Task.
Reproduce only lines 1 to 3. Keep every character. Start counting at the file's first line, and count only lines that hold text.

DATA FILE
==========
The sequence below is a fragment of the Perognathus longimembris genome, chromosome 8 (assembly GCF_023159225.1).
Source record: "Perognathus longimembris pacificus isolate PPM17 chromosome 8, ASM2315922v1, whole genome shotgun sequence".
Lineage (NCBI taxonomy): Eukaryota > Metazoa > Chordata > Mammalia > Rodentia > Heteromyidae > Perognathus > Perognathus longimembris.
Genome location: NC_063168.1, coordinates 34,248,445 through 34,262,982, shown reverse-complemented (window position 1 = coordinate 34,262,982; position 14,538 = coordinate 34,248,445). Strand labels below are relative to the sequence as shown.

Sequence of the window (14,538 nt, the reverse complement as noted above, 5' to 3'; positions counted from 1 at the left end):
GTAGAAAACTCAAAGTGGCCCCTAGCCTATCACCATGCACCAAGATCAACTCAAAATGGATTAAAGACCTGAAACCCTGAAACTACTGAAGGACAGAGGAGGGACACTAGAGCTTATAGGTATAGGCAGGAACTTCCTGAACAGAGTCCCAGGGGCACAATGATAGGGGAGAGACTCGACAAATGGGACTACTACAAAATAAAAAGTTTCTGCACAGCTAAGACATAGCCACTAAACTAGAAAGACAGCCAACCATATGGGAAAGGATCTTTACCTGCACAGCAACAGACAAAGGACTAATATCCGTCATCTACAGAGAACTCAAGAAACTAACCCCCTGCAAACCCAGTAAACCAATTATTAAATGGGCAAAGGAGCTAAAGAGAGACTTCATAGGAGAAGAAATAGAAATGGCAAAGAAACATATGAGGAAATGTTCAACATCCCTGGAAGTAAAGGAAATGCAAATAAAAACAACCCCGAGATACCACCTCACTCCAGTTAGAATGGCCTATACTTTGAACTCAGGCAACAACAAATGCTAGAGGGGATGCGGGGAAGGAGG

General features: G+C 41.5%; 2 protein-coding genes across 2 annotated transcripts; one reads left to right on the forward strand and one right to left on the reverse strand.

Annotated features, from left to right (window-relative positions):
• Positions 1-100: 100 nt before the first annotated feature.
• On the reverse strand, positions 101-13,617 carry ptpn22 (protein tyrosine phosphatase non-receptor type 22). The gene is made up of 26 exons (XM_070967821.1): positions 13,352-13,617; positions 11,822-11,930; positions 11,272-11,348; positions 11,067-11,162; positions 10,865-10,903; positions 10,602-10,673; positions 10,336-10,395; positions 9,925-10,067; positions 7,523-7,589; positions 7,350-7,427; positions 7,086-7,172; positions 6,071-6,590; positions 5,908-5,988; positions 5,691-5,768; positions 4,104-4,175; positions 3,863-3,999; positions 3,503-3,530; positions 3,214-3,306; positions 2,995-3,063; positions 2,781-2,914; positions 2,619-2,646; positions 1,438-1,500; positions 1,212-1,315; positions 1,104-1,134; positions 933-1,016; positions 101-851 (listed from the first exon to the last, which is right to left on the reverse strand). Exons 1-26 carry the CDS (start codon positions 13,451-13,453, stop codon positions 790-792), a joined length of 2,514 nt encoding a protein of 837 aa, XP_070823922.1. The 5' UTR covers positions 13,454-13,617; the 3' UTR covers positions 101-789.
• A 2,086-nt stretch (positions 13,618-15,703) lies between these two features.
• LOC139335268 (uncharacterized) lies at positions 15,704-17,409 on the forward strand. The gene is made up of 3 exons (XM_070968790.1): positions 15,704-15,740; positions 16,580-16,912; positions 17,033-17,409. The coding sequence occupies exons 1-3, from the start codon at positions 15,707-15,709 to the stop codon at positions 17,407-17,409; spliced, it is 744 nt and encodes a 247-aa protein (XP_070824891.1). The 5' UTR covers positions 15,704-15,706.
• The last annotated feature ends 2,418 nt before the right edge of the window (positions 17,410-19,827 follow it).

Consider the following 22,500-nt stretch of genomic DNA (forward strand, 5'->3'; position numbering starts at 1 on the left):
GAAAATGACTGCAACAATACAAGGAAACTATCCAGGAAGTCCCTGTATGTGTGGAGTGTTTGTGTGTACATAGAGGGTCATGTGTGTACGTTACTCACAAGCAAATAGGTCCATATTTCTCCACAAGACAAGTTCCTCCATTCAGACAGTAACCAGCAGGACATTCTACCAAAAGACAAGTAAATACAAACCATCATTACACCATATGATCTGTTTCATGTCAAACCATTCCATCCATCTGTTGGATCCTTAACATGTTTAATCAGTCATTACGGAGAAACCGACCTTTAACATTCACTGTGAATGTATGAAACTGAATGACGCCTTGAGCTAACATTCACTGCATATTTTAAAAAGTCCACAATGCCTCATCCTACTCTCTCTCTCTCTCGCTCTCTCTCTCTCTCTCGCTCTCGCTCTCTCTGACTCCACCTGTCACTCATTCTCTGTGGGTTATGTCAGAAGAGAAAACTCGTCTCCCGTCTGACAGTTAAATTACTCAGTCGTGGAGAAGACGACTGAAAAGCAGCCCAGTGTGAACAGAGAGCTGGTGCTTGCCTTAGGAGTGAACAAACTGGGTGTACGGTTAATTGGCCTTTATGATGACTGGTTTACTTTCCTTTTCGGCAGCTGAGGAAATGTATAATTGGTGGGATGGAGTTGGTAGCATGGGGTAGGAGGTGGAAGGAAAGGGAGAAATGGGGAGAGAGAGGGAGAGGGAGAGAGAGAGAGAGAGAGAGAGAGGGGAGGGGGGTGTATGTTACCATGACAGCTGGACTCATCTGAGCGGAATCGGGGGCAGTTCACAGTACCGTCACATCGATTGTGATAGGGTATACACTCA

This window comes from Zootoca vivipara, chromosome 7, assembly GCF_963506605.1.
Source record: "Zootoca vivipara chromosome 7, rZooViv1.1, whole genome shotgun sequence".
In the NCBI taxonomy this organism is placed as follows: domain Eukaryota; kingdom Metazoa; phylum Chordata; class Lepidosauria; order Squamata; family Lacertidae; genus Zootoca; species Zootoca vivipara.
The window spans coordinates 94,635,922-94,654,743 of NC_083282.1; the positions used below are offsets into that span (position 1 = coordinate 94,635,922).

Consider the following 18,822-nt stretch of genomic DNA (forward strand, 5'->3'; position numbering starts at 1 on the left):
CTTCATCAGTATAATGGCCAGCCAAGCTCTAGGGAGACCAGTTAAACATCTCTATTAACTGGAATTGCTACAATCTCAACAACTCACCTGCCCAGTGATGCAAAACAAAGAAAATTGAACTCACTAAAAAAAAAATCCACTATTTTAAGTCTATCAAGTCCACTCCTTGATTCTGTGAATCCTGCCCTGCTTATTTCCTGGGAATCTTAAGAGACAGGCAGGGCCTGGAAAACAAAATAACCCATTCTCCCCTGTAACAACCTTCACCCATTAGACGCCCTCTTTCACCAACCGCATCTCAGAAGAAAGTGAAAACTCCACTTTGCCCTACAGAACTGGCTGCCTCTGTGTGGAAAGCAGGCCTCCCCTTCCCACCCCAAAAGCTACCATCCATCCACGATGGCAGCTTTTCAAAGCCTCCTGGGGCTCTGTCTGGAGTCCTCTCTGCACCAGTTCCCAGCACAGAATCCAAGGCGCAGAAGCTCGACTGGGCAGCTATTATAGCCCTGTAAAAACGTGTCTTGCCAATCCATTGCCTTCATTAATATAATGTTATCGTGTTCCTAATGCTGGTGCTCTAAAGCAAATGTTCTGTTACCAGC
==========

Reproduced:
The sequence below is a fragment of the Perognathus longimembris genome, chromosome 8 (assembly GCF_023159225.1).
Source record: "Perognathus longimembris pacificus isolate PPM17 chromosome 8, ASM2315922v1, whole genome shotgun sequence".
Lineage (NCBI taxonomy): Eukaryota > Metazoa > Chordata > Mammalia > Rodentia > Heteromyidae > Perognathus > Perognathus longimembris.